Duration Of Current Nausea Episodes

What Causes Chronic Nausea?

Chronic nausea can have various causes, ranging in severity from 'minor' to 'generally fatal'.  Finding the true cause means ruling out or confirming each possibility – in other words, diagnosis.

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Diagnosis is usually a complex process due to the sheer number of possible causes and related symptoms.  In order to diagnose chronic nausea, we could:

  • Research the topic
  • Find a doctor with the time
  • Use a diagnostic computer system.
The process is the same, whichever method is used.

Step 1: List all Possible Causes

We begin by identifying the disease conditions which have "chronic nausea" as a symptom.  Here are eight of many possibilities (more below):
  • Fluorosis
  • Chronic Renal Insufficiency
  • Intestinal Obstruction
  • Diabetes II
  • Food Allergies
  • Gallbladder Disease
  • Zinc Toxicity
  • Aspartame/Neotame Side-Effects

Step 2: Build a Symptom Checklist

We then identify all possible symptoms and risk factors of each possible cause, and check the ones that apply:
frequent colds/flus
gradual decline in speaking ability
refined white flour consumption
mild right hypochondriac discomfort
having a high fever
partial aspartame/neotame avoidance
numb/burning/tingling extremities
microcytic red cells
spacey/unreal feelings
chronic vomiting
epigastric pressure after meals
sugar-free soft drink consumption
... and more than 150 others

Step 3: Rule Out or Confirm each Possible Cause

A differential diagnosis of your symptoms and risk factors finds the likely cause of chronic nausea:
Cause Probability Status
Food Allergies 98% Confirm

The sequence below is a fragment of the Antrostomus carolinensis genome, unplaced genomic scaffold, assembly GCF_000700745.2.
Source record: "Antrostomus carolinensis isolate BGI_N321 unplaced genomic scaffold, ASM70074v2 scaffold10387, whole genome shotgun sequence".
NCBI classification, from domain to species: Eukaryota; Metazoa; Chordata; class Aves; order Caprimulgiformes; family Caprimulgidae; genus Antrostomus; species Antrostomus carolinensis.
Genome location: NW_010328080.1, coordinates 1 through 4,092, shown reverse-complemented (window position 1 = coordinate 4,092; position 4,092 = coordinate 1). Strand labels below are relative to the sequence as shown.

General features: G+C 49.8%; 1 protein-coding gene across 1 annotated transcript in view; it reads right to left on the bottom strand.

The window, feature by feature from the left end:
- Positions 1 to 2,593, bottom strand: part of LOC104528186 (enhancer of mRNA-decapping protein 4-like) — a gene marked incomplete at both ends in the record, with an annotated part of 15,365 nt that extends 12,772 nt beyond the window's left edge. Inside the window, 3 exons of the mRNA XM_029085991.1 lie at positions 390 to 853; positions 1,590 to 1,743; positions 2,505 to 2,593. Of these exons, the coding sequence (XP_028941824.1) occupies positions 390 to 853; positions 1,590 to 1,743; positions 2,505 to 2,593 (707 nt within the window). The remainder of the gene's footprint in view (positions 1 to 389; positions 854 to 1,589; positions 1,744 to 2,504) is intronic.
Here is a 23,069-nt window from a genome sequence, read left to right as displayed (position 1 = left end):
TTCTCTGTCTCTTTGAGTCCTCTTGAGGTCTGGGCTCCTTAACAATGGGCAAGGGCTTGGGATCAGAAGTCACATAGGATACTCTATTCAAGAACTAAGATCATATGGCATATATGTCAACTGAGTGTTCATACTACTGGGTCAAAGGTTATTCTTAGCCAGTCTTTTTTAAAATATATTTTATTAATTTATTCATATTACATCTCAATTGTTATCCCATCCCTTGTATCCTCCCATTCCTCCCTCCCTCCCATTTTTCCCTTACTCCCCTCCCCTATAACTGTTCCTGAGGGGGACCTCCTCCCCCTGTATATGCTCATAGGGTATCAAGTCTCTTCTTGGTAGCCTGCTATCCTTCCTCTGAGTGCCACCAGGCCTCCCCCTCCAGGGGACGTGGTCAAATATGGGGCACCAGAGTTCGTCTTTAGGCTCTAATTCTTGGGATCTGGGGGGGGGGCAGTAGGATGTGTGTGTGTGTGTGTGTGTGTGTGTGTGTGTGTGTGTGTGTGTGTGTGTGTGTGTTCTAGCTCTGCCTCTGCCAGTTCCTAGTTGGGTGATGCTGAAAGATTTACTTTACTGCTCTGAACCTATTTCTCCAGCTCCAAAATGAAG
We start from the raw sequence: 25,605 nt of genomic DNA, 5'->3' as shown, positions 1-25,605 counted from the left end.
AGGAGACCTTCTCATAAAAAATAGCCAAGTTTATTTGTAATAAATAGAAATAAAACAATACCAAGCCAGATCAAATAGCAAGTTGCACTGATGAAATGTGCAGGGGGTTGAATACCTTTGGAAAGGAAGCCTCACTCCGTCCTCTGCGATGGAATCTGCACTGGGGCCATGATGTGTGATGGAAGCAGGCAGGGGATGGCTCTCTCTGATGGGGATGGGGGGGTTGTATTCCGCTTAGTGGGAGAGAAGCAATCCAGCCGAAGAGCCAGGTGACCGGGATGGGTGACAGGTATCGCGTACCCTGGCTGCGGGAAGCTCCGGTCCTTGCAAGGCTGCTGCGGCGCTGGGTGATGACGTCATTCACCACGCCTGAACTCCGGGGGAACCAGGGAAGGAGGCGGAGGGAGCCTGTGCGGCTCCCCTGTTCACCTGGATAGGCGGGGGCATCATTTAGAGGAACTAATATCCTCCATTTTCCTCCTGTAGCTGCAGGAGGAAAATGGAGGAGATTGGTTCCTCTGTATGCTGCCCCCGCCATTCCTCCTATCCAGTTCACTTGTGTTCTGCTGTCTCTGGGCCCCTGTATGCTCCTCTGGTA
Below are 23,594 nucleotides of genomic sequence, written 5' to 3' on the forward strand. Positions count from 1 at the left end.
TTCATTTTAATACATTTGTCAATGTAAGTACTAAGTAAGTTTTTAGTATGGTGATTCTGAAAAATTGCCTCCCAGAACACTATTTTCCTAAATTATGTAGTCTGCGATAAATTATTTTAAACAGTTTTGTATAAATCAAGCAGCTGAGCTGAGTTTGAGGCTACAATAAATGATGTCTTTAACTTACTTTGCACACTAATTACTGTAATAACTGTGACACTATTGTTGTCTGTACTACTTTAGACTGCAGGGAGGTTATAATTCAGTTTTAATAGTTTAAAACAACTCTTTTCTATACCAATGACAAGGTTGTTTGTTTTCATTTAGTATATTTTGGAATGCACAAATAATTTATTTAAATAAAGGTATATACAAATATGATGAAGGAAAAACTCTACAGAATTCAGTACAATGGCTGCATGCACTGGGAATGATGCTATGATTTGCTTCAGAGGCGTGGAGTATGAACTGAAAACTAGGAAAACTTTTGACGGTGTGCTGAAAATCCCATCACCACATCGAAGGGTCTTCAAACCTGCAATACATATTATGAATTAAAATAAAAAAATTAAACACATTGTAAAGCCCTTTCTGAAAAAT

Chronic Renal Insufficiency 29% Unlikely
Intestinal Obstruction 27% Unlikely
Fluorosis 2% Ruled out
Diabetes II 2% Ruled out
Gallbladder Disease 0% Ruled out
Aspartame/Neotame Side-Effects 0% Ruled out
Zinc Toxicity 0% Ruled out
* This is a simple example to illustrate the process

Arriving at a Correct Diagnosis

The Analyst™ is our online diagnosis tool that learns all about you through a straightforward process of multi-level questioning, providing diagnosis at the end.

In the Gastrointestinal Symptoms section of the questionnaire, The Analyst™ will ask the following question about duration of current nausea episodes:
If you suffer significantly from unexplained nausea (at least once per week), for how long has this been a problem?
Possible responses:
→ It is not a problem / don't know
→ It started within the last week
→ It started within the last month
→ I've had it for 1 to 3 months
→ I've had it for over 3 months
Based on your response to this question, which may indicate no significant nausea, recent onset nausea, nausea for 1-3 months or chronic nausea, The Analyst™ will consider possibilities such as:
Delayed Gastric Emptying (Gastroparesis)

Approximately 50% of patients with chronic idiopathic nausea and vomiting evaluated in referral centers have gastroparesis.  A viral etiology was suggested in these patients and in other series when there was an acute onset of nausea and vomiting with other features of a viral illness (fever, myalgia, diarrhea, fatigue, or abdominal cramping).

Pancreatitis

Most cases of acute pancreatitis resolve within a week; chronic pancreatitis does not resolve itself and results in a slow destruction of the pancreas.

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